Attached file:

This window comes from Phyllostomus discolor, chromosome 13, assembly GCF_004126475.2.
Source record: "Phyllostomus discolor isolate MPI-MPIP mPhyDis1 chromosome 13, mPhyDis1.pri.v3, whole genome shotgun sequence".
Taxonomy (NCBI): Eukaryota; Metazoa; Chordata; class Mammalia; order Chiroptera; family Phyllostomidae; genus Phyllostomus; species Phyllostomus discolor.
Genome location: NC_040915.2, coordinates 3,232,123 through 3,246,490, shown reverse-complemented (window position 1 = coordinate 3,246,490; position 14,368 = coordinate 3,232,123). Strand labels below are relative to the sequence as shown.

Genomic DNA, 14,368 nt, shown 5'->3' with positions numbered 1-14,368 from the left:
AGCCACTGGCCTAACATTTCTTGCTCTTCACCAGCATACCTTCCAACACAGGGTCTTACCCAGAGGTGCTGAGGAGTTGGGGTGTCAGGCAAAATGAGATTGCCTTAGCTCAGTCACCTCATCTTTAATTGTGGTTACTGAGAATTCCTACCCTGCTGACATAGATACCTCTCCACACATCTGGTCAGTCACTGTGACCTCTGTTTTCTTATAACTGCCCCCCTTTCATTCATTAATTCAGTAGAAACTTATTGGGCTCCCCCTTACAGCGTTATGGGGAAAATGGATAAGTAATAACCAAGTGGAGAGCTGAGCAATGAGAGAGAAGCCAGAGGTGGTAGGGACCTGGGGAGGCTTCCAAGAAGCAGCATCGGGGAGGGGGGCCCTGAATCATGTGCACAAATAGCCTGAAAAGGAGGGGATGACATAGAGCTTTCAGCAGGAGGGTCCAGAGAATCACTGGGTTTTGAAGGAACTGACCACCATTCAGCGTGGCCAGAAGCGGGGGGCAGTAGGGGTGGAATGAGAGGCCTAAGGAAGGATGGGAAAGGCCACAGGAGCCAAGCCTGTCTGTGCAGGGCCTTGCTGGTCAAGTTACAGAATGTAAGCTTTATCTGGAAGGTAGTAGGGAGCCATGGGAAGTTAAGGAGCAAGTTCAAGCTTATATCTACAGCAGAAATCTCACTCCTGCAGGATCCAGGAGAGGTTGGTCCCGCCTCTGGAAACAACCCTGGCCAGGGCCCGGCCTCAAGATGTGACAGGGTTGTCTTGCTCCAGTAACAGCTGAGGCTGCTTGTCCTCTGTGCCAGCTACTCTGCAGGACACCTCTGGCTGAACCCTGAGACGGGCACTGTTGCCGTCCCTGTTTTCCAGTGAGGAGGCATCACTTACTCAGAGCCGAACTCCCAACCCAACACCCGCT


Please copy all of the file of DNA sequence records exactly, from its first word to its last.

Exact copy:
This window comes from Phyllostomus discolor, chromosome 13, assembly GCF_004126475.2.
Source record: "Phyllostomus discolor isolate MPI-MPIP mPhyDis1 chromosome 13, mPhyDis1.pri.v3, whole genome shotgun sequence".
Taxonomy (NCBI): Eukaryota; Metazoa; Chordata; class Mammalia; order Chiroptera; family Phyllostomidae; genus Phyllostomus; species Phyllostomus discolor.
Genome location: NC_040915.2, coordinates 3,232,123 through 3,246,490, shown reverse-complemented (window position 1 = coordinate 3,246,490; position 14,368 = coordinate 3,232,123). Strand labels below are relative to the sequence as shown.

Genomic DNA, 14,368 nt, shown 5'->3' with positions numbered 1-14,368 from the left:
AGCCACTGGCCTAACATTTCTTGCTCTTCACCAGCATACCTTCCAACACAGGGTCTTACCCAGAGGTGCTGAGGAGTTGGGGTGTCAGGCAAAATGAGATTGCCTTAGCTCAGTCACCTCATCTTTAATTGTGGTTACTGAGAATTCCTACCCTGCTGACATAGATACCTCTCCACACATCTGGTCAGTCACTGTGACCTCTGTTTTCTTATAACTGCCCCCCTTTCATTCATTAATTCAGTAGAAACTTATTGGGCTCCCCCTTACAGCGTTATGGGGAAAATGGATAAGTAATAACCAAGTGGAGAGCTGAGCAATGAGAGAGAAGCCAGAGGTGGTAGGGACCTGGGGAGGCTTCCAAGAAGCAGCATCGGGGAGGGGGGCCCTGAATCATGTGCACAAATAGCCTGAAAAGGAGGGGATGACATAGAGCTTTCAGCAGGAGGGTCCAGAGAATCACTGGGTTTTGAAGGAACTGACCACCATTCAGCGTGGCCAGAAGCGGGGGGCAGTAGGGGTGGAATGAGAGGCCTAAGGAAGGATGGGAAAGGCCACAGGAGCCAAGCCTGTCTGTGCAGGGCCTTGCTGGTCAAGTTACAGAATGTAAGCTTTATCTGGAAGGTAGTAGGGAGCCATGGGAAGTTAAGGAGCAAGTTCAAGCTTATATCTACAGCAGAAATCTCACTCCTGCAGGATCCAGGAGAGGTTGGTCCCGCCTCTGGAAACAACCCTGGCCAGGGCCCGGCCTCAAGATGTGACAGGGTTGTCTTGCTCCAGTAACAGCTGAGGCTGCTTGTCCTCTGTGCCAGCTACTCTGCAGGACACCTCTGGCTGAACCCTGAGACGGGCACTGTTGCCGTCCCTGTTTTCCAGTGAGGAGGCATCACTTACTCAGAGCCGAACTCCCAACCCAACACCCGCT